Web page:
Legends on Campus: Trevor Bailey
Before he became one of the world’s best all-rounders, he sparkled on college and university pitches
Trevor Bailey is often considered one of the best all-rounders ever produced by England. He was not as flamboyant as the Greigs, Bothams and Flintoffs, but he was mighty effective. Perhaps more than most others.
Trevor was the younger son of Bertram and Muriel Bailey. His brother Basil was eleven years his senior. By virtue of staying on Westcliff-on-Sea in Essex, Trevor learned to play cricket on the beach. He was good at sports and pretty ordinary at studies. He summarised his childhood fairly well through this line, “The simplest arithmetical problem baffled me but I was never bored as there was simply no time; I adored all ball games.”
Having won scholarships to attend Alleyn Court Preparatory School, Trevor was lucky to have Denys Wilcox as his cricket coach at the school. Wilcox was a prominent First-class cricketer and a future captain of the Essex team. Trevor learned the basics of cricket from Wilcox. He later said, “It could not have come at a better time for me. He was a marvellous tutor at cricket and football and crazy about both games.”
By the time Trevor was 11, Wilcox was fairly confident that there was a future First-class cricketer in this promising young boy.
Trevor was always keen to explore every facet of the game. Wilcox was mighty proud of Trevor but had a recurring argument with his favourite pupil; Wilcox wanted him to concentrate on his batting. He argued that as the standards of the cricket improved, his batting would suffer if he wanted to combine his run scoring abilities with his fast bowling. Trevor didn’t agree with this opinion and continued with his aspirations of becoming a quality all-rounder.
At 13, Trevor enjoyed his best season as a schoolboy cricketer. Alleyn Court won 8 of their 10 matches and Trevor was the star with both bat and ball. He scored 1109 runs at an average of 138 and took 52 wickets at an average of 7.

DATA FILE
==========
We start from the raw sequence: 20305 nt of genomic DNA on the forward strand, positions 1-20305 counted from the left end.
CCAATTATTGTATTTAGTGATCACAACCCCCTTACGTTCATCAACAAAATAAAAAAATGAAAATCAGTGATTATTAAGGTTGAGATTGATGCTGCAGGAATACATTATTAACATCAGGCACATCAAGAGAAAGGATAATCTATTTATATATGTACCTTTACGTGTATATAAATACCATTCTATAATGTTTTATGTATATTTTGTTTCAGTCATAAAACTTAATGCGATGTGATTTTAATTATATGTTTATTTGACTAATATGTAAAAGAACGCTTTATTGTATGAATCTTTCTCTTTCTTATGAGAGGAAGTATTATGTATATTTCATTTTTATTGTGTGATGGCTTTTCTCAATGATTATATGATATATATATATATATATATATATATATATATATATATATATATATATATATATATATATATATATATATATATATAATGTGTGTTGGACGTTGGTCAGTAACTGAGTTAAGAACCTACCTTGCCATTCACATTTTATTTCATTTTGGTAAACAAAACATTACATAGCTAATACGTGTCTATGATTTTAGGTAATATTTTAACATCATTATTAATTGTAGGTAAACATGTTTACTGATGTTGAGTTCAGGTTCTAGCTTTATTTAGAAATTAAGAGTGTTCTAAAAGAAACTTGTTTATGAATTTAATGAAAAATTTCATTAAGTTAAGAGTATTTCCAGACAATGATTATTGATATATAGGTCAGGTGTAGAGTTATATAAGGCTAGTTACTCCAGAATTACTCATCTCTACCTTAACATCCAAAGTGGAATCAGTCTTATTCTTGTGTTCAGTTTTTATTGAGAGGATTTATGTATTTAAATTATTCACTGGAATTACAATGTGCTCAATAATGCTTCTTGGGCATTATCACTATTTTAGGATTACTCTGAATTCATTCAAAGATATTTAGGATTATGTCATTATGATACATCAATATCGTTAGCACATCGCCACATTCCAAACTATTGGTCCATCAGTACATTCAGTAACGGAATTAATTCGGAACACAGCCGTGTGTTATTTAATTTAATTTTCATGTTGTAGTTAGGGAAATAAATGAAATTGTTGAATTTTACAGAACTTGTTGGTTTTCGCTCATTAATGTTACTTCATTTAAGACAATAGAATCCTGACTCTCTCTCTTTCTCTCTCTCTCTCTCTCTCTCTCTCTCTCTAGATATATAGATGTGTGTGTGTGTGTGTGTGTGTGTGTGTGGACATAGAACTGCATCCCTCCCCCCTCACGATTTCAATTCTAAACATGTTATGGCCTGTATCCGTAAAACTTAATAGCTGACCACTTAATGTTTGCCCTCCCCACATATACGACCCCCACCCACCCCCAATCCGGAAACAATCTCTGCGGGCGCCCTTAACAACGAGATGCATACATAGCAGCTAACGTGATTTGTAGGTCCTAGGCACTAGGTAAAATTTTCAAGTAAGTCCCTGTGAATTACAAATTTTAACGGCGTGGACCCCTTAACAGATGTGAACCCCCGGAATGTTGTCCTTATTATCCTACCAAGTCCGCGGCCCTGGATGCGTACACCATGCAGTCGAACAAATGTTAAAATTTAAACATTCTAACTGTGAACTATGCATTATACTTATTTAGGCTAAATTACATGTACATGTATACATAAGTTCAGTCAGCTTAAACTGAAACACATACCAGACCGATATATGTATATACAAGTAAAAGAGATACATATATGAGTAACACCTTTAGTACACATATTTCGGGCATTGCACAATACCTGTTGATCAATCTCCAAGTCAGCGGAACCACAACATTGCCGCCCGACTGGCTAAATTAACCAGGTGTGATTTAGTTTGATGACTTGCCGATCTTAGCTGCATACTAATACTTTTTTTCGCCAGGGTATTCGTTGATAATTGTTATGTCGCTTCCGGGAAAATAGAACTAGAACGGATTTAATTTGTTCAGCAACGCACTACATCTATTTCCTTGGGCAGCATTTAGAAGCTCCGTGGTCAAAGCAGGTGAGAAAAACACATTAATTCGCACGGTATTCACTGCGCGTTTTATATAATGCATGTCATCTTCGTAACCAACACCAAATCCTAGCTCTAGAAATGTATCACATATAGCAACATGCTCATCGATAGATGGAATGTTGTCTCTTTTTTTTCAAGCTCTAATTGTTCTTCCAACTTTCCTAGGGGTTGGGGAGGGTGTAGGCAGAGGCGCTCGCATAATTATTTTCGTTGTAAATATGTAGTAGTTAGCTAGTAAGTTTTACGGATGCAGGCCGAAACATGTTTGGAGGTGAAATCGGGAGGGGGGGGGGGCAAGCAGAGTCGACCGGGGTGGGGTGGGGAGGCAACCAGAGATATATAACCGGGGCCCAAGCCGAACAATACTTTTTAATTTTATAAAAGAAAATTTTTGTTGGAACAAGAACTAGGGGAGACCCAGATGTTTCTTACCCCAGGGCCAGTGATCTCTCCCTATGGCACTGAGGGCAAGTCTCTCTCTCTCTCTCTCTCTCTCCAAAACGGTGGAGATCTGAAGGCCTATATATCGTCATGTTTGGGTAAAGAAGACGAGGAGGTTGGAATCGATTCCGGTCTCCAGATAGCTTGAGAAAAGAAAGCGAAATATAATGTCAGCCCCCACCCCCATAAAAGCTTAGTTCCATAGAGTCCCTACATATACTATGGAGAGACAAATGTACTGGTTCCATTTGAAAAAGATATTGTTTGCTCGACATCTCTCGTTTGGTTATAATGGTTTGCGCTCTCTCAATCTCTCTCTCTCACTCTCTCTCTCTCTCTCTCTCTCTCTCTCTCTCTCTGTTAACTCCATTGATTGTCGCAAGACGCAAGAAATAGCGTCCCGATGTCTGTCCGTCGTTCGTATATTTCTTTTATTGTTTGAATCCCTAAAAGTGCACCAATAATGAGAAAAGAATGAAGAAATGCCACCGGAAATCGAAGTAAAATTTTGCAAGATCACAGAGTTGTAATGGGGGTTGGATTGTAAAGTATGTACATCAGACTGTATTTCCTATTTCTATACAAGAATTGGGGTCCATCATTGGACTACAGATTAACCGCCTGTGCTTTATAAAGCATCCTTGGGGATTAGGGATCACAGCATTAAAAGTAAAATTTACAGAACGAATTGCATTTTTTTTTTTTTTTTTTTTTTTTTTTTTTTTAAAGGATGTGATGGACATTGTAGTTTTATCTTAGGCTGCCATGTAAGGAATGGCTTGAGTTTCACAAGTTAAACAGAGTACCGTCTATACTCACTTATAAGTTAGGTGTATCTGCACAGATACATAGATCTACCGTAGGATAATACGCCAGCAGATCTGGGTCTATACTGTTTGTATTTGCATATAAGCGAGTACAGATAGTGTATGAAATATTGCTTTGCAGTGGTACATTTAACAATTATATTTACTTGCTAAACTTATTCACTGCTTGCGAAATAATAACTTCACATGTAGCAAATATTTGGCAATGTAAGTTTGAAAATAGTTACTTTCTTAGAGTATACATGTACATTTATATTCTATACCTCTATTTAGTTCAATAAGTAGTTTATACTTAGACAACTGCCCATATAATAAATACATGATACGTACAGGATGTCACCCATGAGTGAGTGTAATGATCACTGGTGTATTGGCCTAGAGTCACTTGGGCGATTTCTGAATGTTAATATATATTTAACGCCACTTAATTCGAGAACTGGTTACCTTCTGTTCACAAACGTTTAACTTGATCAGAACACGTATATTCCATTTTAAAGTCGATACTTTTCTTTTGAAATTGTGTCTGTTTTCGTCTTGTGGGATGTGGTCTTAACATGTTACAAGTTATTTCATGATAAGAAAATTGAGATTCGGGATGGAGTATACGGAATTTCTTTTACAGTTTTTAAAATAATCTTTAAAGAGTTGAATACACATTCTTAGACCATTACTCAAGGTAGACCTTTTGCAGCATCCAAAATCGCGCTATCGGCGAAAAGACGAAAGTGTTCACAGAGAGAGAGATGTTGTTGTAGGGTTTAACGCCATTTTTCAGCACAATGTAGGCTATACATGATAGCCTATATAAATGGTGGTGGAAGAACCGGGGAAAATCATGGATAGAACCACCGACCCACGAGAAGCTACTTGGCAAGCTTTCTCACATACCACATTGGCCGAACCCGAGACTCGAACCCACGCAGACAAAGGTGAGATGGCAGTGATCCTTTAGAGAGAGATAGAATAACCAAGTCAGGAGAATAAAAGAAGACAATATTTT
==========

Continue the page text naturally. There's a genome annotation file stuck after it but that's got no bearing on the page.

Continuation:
Like many great sportspeople, he was very good at other sports too. He was an effective inside-forward whose dribbling skills impressed one and all at Alleyn Court. At the annual school sports day, he won eight events, including high jump, hurdles and throwing the cricket ball, which is not quite as common a sport these days.
His brilliant form as a cricketer didn’t go unnoticed at the Essex headquarters. At the age of 14, Trevor managed to play his first match for Essex Club and Grounds, captained by Brian Castor, the county secretary.
Trevor followed Wilcox’s footsteps and landed in Dulwich College. In 1938, at the age of 14, Trevor made his debut for Dulwich’s First XI. His selection in only his second term was a record in Dulwich history. He was called in to strengthen the bowling attack. He later recalled the occasion of his Dulwich debut, “I bowled as fast as I could and a couple of wickets came my way. My batting position was number 10 and I would never have made that side had I not been a fast bowler.”
A writer in The Alleynian (his college yearbook) thus described Bailey’s debut season of 1938, “A very young cricketer of distinct promise came into the side late in the season, but justified his inclusion. If he is willing to learn, practise hard and keeps a broad outlook, it is possible he will turn out to be a great cricketer.”